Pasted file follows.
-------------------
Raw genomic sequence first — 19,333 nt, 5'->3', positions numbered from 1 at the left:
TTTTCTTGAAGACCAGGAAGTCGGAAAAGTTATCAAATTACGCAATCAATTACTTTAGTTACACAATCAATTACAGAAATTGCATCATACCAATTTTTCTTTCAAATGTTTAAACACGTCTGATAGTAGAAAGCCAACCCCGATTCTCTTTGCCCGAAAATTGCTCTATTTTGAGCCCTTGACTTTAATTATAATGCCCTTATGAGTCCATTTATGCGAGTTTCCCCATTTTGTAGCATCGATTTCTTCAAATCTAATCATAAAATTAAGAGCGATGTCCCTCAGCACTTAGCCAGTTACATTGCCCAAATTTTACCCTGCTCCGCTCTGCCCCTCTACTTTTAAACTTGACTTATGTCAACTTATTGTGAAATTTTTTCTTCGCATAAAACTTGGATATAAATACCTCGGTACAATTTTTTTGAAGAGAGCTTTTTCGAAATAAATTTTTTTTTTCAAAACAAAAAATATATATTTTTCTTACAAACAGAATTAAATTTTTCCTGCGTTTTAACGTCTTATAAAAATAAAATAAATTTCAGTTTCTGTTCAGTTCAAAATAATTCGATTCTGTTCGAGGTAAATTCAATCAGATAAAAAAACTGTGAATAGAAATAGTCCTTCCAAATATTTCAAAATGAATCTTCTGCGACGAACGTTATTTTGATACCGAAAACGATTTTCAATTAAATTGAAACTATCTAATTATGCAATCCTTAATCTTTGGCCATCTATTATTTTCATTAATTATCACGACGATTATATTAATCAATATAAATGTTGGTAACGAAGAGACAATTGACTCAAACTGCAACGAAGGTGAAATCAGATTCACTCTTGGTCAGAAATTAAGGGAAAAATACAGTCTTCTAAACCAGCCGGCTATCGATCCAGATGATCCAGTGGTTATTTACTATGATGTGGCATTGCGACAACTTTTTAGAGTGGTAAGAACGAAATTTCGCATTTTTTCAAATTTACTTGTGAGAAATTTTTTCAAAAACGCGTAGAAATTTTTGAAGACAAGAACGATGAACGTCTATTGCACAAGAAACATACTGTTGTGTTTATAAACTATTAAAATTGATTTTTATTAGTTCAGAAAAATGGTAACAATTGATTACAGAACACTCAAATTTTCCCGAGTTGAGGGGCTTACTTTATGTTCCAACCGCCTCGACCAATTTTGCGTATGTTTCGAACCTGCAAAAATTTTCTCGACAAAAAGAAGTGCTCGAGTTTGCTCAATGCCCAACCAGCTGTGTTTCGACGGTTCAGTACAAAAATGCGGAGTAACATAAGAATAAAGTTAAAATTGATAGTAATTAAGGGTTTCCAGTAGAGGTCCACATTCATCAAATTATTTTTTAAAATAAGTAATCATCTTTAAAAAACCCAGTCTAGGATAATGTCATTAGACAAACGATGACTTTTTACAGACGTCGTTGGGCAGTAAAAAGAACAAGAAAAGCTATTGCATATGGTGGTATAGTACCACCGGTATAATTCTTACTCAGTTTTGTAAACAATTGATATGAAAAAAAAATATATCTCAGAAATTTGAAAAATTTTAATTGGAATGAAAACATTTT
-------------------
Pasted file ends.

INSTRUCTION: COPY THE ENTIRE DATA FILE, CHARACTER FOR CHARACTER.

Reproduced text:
Raw genomic sequence first — 19,333 nt, 5'->3', positions numbered from 1 at the left:
TTTTCTTGAAGACCAGGAAGTCGGAAAAGTTATCAAATTACGCAATCAATTACTTTAGTTACACAATCAATTACAGAAATTGCATCATACCAATTTTTCTTTCAAATGTTTAAACACGTCTGATAGTAGAAAGCCAACCCCGATTCTCTTTGCCCGAAAATTGCTCTATTTTGAGCCCTTGACTTTAATTATAATGCCCTTATGAGTCCATTTATGCGAGTTTCCCCATTTTGTAGCATCGATTTCTTCAAATCTAATCATAAAATTAAGAGCGATGTCCCTCAGCACTTAGCCAGTTACATTGCCCAAATTTTACCCTGCTCCGCTCTGCCCCTCTACTTTTAAACTTGACTTATGTCAACTTATTGTGAAATTTTTTCTTCGCATAAAACTTGGATATAAATACCTCGGTACAATTTTTTTGAAGAGAGCTTTTTCGAAATAAATTTTTTTTTTCAAAACAAAAAATATATATTTTTCTTACAAACAGAATTAAATTTTTCCTGCGTTTTAACGTCTTATAAAAATAAAATAAATTTCAGTTTCTGTTCAGTTCAAAATAATTCGATTCTGTTCGAGGTAAATTCAATCAGATAAAAAAACTGTGAATAGAAATAGTCCTTCCAAATATTTCAAAATGAATCTTCTGCGACGAACGTTATTTTGATACCGAAAACGATTTTCAATTAAATTGAAACTATCTAATTATGCAATCCTTAATCTTTGGCCATCTATTATTTTCATTAATTATCACGACGATTATATTAATCAATATAAATGTTGGTAACGAAGAGACAATTGACTCAAACTGCAACGAAGGTGAAATCAGATTCACTCTTGGTCAGAAATTAAGGGAAAAATACAGTCTTCTAAACCAGCCGGCTATCGATCCAGATGATCCAGTGGTTATTTACTATGATGTGGCATTGCGACAACTTTTTAGAGTGGTAAGAACGAAATTTCGCATTTTTTCAAATTTACTTGTGAGAAATTTTTTCAAAAACGCGTAGAAATTTTTGAAGACAAGAACGATGAACGTCTATTGCACAAGAAACATACTGTTGTGTTTATAAACTATTAAAATTGATTTTTATTAGTTCAGAAAAATGGTAACAATTGATTACAGAACACTCAAATTTTCCCGAGTTGAGGGGCTTACTTTATGTTCCAACCGCCTCGACCAATTTTGCGTATGTTTCGAACCTGCAAAAATTTTCTCGACAAAAAGAAGTGCTCGAGTTTGCTCAATGCCCAACCAGCTGTGTTTCGACGGTTCAGTACAAAAATGCGGAGTAACATAAGAATAAAGTTAAAATTGATAGTAATTAAGGGTTTCCAGTAGAGGTCCACATTCATCAAATTATTTTTTAAAATAAGTAATCATCTTTAAAAAACCCAGTCTAGGATAATGTCATTAGACAAACGATGACTTTTTACAGACGTCGTTGGGCAGTAAAAAGAACAAGAAAAGCTATTGCATATGGTGGTATAGTACCACCGGTATAATTCTTACTCAGTTTTGTAAACAATTGATATGAAAAAAAAATATATCTCAGAAATTTGAAAAATTTTAATTGGAATGAAAACATTTT